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Detail from Shenae & Jade, 2005, Petrina Hicks. Courtesy of the artist and THIS IS NO FANTASY + dianne tanzer gallery, Melbourne and Michael Reid, Sydney

Wings of desire, demise and adaptation: birds in Australian art

Human-bird interaction, (both the good and the bad), is a dominant theme amid the 70 artworks in Birds: Flight Paths in Australian Art. This review explores the exhibition from an ecologist’s mindset.

Its feature artwork, Shenae & Jade by Petrina Hicks, is a close-up of a budgie stuffed into a young woman’s mouth. Reactions to the image that we overheard ranged from “somewhat erotic” to “is she throwing up the budgie?” to “that’s just animal cruelty!”

A full length image of Shenae & Jade, 2005, Petrina Hicks. Courtesy of the artist and THIS IS NO FANTASY + dianne tanzer gallery, Melbourne and Michael Reid, Sydney

According to the artist, this image actually demonstrates a strong bond between the human owner and her pet bird. And strange though it might seem, this isn’t the first bird to find it completely natural to climb into a person’s mouth. Grainne’s pet cockatiel will put one leg on her bottom lip and try to prise her mouth open. When Grainne does give in to her dear bird’s demands it enjoys picking food from her teeth …

Other works on show include Claudia Terstappen’s road kill photographs, in which dead birds, shown in characteristic poses, are displayed on a deliberately ambiguous black backdrop (which could be a road). They feature iconic Australian species, the kookaburra and sulphur-crested cockatoo, perhaps to have the biggest impact.

While these images clearly demonstrate the risks our city birds face, both the kookaburra and the cockatoo actually do well in the urban environment, so much so that we’d call them urban adapters. Why not celebrate the success of these birds as champions in their ability to adapt to the sometimes harsh conditions of city life?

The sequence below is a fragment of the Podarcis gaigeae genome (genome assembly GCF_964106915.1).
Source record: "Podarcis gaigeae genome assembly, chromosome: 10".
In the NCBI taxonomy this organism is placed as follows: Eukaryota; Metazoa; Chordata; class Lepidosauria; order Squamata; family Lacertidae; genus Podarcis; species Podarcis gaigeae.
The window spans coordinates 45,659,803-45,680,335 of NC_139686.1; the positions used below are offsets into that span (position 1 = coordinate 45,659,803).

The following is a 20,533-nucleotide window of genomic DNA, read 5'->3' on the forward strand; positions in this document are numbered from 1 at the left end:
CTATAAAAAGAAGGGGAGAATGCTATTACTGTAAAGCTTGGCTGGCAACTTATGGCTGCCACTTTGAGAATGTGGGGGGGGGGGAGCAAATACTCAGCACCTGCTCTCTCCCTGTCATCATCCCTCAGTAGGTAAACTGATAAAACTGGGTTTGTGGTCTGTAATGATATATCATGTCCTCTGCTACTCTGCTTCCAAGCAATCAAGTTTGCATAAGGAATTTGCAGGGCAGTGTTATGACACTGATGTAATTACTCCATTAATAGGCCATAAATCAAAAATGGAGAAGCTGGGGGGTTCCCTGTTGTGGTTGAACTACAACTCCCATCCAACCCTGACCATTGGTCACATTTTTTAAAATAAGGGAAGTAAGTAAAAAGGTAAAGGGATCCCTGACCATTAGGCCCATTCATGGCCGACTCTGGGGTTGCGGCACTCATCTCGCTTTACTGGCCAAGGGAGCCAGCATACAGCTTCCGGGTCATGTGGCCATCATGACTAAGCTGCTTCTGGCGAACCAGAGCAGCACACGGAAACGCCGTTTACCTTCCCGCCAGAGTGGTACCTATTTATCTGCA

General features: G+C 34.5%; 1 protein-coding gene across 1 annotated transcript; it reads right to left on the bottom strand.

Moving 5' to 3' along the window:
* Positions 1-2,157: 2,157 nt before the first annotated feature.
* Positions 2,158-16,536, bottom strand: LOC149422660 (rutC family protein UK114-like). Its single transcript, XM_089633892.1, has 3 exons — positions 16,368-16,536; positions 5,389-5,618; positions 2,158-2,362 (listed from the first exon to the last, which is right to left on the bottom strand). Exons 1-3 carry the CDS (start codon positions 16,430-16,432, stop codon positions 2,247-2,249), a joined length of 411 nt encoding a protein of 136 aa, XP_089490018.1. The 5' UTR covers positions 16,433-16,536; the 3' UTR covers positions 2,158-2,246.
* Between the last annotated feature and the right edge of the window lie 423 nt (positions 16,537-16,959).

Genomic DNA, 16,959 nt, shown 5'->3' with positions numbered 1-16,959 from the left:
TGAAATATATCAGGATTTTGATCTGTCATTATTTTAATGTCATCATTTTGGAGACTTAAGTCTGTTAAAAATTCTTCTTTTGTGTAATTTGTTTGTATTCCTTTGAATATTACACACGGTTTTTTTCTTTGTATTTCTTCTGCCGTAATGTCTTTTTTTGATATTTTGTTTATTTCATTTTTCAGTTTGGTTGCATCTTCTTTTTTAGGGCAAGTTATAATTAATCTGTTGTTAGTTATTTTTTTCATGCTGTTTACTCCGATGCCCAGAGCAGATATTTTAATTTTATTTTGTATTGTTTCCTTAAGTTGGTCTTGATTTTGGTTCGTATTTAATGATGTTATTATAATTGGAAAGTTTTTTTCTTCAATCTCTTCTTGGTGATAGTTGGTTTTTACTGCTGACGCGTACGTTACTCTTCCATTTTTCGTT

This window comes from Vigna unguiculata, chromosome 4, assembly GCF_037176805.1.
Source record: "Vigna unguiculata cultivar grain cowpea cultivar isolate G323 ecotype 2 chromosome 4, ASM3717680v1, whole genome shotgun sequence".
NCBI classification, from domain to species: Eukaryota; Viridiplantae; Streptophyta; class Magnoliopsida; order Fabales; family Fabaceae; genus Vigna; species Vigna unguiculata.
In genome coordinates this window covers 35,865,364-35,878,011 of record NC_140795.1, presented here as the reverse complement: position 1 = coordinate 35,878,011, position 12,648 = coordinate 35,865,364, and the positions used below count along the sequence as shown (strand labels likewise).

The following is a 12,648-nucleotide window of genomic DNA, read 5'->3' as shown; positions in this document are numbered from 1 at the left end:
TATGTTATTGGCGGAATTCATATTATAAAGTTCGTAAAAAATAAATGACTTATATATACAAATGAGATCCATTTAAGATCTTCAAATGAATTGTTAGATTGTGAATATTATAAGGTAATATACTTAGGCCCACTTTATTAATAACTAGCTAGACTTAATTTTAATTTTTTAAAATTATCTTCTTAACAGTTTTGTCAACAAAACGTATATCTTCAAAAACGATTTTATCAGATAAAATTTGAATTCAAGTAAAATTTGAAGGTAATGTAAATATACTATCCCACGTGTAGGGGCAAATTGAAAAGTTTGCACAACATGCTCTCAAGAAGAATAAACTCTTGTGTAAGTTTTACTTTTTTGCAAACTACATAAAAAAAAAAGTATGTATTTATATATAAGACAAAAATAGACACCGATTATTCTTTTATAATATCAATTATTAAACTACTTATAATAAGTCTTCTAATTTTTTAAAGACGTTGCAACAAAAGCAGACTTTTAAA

Another image, Dying Flying by Tony Coleing, seems to capture a bird in flight. It is a very striking and beautiful picture on first glance – until you realise the bird is dead! As we speculate how the little thing met its demise, another question comes to mind. How will the transformation of natural habitat affect birds long-term?

Dying Flying, 2007, Tony Coleing. Mornington Peninsula Regional Gallery

Still, while this image shows the loss of one small bird, others are adapting well and living alongside us. Take the superb fairy-wren, a species that can become very tolerant and tame around humans, often feeding and nesting close to houses and human activity.

Lunch with the Birds by Jill Orr is a series of wacky photos of a woman covered in bread and fish, which aims to instigate a human-bird interaction. Apparently, the artist intended to provide a banquet for the seagulls and to test their courage in dining off her body as if it were a kitchen table.

The photographs show a distinct lack of interest from the seagulls. This may be because she provided the wrong food. Or it may be because they’re too intelligent to dine off a corpse-like body lying on St Kilda beach.